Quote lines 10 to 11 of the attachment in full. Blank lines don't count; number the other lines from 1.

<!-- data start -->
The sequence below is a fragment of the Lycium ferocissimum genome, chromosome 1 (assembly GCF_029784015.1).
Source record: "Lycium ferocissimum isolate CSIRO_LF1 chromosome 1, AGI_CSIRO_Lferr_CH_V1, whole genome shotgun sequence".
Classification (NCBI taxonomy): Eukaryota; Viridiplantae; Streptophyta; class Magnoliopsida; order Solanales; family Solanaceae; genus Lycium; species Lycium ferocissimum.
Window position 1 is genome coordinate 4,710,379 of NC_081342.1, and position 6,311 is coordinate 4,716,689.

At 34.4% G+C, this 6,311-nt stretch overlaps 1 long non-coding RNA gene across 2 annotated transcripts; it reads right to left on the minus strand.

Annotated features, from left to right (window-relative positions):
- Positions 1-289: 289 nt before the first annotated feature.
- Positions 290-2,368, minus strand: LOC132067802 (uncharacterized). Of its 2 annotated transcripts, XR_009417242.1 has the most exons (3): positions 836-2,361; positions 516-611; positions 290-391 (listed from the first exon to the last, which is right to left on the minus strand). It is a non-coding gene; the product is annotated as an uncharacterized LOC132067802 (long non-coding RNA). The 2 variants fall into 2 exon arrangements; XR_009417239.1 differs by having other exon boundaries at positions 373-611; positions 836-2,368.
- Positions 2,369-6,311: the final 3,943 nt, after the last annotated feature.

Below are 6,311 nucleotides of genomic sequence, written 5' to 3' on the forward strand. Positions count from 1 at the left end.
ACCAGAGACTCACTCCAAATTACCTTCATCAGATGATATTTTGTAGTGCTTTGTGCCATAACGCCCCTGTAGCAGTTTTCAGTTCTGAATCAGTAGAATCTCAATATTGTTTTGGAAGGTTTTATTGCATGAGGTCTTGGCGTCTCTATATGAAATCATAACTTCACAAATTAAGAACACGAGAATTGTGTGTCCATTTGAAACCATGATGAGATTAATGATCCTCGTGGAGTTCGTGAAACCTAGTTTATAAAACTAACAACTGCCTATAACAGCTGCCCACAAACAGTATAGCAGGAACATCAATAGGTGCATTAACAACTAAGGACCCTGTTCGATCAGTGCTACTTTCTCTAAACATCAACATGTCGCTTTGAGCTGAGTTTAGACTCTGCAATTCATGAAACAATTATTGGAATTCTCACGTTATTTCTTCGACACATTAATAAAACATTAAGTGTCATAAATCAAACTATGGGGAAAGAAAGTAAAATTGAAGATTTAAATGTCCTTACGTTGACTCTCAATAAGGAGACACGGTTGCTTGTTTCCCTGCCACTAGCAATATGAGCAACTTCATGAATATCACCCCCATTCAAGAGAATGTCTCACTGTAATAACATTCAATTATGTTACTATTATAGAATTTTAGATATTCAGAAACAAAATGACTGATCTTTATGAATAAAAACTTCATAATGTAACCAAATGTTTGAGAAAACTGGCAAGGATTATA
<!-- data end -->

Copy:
Below are 6,311 nucleotides of genomic sequence, written 5' to 3' on the forward strand. Positions count from 1 at the left end.
ACCAGAGACTCACTCCAAATTACCTTCATCAGATGATATTTTGTAGTGCTTTGTGCCATAACGCCCCTGTAGCAGTTTTCAGTTCTGAATCAGTAGAATCTCAATATTGTTTTGGAAGGTTTTATTGCATGAGGTCTTGGCGTCTCTATATGAAATCATAACTTCACAAATTAAGAACACGAGAATTGTGTGTCCATTTGAAACCATGATGAGATTAATGATCCTCGTGGAGTTCGTGAAACCTAGTTTATAAAACTAACAACTGCCTATAACAGCTGCCCACAAACAGTATAGCAGGAACATCAATAGGTGCATTAACAACTAAGGACCCTGTTCGATCAGTGCTACTTTCTCTAAACATCAACATGTCGCTTTGAGCTGAGTTTAGACTCTGCAATTCATGAAACAATTATTGGAATTCTCACGTTATTTCTTCGACACATTAATAAAACATTAAGTGTCATAAATCAAACTATGGGGAAAGAAAGTAAAATTGAAGATTTAAATGTCCTTACGTTGACTCTCAATAAGGAGACACGGTTGCTTGTTTCCCTGCCACTAGCAATATGAGCAACTTCATGAATATCACCCCCATTCAAGAGAATGTCTCACTGTAATAACATTCAATTATGTTACTATTATAGAATTTTAGATATTCAGAAACAAAATGACTGATCTTTATGAATAAAAACTTCATAATGTAACCAAATGTTTGAGAAAACTGGCAAGGATTATA